Editor’s Note: This is a guest commentary. The opinions do not necessarily reflect the views of the editorial board.
I have always pushed back the thought of paying off my student debt. However, now that I am a senior and approaching my very last semester at Ithaca College, the reality of these payments is becoming much more pressing. I am very fortunate to be splitting the price of my private institution education with my parents. Still, I have requested upwards of $40,000 from Citizens Bank, a private loan supplier.
What really makes this number daunting is the added interest. When I finish paying back my student loans, I will likely pay around the same amount in interest as the loan was worth in the first place, ultimately doubling the price of the loan. And unfortunately, interest rates have been on the rise since the beginning of the COVID-19 pandemic. Specifically, my student loan interest rate increased by over 3% during the last two years.
It is intimidating for me to wrap my head around how much student debt I will have when I graduate from the college in May 2023, but I am encouraged to work hard for a career within public relations or strategic communication that will help me pay it off quickly.
Another thing important to mention is that the number of private loan funds I expected to request during my time at the college dramatically decreased due to the pandemic. I saved quite a bit of money during the two-and-a-half semesters when I lived at home in 2020–21. This unexpected aspect of my college experience was certainly challenging, but I am now grateful for the money I saved and the personal growth that I experienced during the turbulence of the last few years.
I would be interested to find out if other current college students had a similar financial experience during the pandemic. According to the latest data from the College Board, between the 2020–21 academic years, total annual per-student borrowing fell by 5%. Student debt has been a problem in our country for many decades, and it is curious how the pandemic might have altered our perception of cheaper, online classes. We also may now reconsider the process of repaying our debt, seeing as the government implemented an extended pause on student loan repayment during this recent crisis.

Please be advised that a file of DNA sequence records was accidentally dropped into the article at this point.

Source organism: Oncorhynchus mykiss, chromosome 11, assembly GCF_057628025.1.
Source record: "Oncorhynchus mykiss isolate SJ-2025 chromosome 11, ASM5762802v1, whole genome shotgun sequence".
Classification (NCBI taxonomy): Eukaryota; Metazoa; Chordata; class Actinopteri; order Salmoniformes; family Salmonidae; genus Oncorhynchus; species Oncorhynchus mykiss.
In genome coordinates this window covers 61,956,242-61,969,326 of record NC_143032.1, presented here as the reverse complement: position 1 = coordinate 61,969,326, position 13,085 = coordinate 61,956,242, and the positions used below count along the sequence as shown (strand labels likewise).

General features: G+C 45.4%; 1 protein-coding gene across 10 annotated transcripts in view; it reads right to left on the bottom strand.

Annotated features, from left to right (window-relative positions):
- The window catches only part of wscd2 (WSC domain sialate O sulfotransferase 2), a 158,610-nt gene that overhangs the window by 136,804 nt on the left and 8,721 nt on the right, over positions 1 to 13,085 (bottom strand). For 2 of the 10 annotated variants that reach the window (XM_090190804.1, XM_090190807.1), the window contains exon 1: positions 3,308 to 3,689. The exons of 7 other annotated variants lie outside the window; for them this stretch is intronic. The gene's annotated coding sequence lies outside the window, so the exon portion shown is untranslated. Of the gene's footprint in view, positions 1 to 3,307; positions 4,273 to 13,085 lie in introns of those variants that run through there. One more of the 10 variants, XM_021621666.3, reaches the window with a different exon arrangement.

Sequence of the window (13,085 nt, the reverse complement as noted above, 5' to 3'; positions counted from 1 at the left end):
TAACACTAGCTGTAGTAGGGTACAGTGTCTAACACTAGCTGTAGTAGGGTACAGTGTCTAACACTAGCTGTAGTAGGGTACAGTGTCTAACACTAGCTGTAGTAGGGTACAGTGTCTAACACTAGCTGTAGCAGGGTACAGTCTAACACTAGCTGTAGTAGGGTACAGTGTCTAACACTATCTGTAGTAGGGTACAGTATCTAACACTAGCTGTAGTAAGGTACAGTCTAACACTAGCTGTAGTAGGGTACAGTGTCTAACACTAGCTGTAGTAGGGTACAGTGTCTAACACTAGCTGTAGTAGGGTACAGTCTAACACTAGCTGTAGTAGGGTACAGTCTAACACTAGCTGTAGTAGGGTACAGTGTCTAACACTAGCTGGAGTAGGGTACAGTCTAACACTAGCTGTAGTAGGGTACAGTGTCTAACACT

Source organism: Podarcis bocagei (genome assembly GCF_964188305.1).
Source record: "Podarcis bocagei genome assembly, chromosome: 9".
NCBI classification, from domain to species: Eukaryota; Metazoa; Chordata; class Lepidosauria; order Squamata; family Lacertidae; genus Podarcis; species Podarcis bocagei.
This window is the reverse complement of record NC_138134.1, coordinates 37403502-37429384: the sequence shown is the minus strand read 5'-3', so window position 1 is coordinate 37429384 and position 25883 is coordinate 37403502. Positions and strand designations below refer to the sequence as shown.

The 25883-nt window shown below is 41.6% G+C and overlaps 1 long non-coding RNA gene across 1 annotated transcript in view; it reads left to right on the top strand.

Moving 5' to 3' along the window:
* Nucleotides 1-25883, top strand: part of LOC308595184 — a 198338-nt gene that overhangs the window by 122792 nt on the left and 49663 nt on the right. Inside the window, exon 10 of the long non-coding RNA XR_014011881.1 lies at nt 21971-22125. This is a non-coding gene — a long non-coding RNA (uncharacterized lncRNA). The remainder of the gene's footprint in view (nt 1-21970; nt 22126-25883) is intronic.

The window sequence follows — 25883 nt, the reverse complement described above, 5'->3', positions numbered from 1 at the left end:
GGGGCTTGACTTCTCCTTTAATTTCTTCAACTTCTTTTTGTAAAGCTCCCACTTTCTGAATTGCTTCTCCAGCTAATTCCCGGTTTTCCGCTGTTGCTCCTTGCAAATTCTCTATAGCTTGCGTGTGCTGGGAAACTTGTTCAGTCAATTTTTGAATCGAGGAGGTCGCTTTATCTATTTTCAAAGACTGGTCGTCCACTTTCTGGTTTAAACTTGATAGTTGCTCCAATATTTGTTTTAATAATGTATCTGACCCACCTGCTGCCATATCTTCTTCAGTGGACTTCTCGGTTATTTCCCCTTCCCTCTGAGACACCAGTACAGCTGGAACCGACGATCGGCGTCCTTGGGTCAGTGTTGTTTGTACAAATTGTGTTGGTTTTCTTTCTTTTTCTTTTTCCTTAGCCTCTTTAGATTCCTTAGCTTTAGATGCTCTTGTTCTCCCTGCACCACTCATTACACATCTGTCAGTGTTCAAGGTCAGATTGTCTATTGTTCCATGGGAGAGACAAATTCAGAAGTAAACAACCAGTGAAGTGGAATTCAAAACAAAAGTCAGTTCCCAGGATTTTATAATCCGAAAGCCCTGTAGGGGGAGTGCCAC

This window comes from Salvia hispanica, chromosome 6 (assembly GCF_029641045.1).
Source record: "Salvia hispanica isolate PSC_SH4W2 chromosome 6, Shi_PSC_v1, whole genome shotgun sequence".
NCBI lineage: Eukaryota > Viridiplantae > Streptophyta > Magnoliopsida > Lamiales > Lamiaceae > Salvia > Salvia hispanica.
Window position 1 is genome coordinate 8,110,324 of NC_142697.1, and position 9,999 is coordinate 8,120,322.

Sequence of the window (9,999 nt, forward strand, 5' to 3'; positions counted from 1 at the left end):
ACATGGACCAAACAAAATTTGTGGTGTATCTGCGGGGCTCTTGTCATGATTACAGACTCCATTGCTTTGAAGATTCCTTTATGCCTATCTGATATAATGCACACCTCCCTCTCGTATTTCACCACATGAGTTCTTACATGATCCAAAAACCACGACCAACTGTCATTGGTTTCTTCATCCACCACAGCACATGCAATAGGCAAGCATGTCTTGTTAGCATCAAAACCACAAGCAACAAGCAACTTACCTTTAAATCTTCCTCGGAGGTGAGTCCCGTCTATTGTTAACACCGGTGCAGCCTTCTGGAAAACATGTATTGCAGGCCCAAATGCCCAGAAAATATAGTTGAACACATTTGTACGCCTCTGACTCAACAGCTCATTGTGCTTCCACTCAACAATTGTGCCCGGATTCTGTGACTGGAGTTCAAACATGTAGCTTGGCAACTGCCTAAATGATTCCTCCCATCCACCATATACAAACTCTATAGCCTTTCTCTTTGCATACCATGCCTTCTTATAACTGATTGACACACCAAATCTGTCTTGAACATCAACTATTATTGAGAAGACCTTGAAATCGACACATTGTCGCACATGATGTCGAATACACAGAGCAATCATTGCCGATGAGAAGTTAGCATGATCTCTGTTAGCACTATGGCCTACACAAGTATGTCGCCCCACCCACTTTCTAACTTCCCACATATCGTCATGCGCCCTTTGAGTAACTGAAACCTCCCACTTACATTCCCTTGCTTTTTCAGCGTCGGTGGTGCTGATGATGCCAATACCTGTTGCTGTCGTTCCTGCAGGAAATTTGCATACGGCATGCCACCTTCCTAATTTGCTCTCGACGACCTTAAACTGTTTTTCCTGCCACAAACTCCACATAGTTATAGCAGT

In fact, in November 2022, the U.S. Department of Education announced an extension of the pause on student loan repayment interest and collections. The pause could last until the summer of 2023. Nevertheless, the payments will eventually resume and student debt is still something millions of Americans struggle with financially. It makes very little sense why student debt is so much higher in the U.S. compared to other countries around the world. With the exception of the United Kingdom, U.S. student loan amounts are nearly double that of all other countries.
At this point, my experience with student debt is only the nervous anticipation of what it will be like for me to start paying off my loans. I will have to hustle throughout my young adulthood to get ahead of the debt, but I feel motivated and ready to start. According to recent data, 20 years after entering school, half of student borrowers still owe $20,000 each on outstanding loan payments. I will try my best not to let that happen to me, but the time it takes many people to fully pay off their student debt can be unfortunately very long. However, I am grateful for my college education, and if given a chance, I would choose again to attend an expensive private university. I had a great time the past four years and overall I feel prepared for my life post-graduation.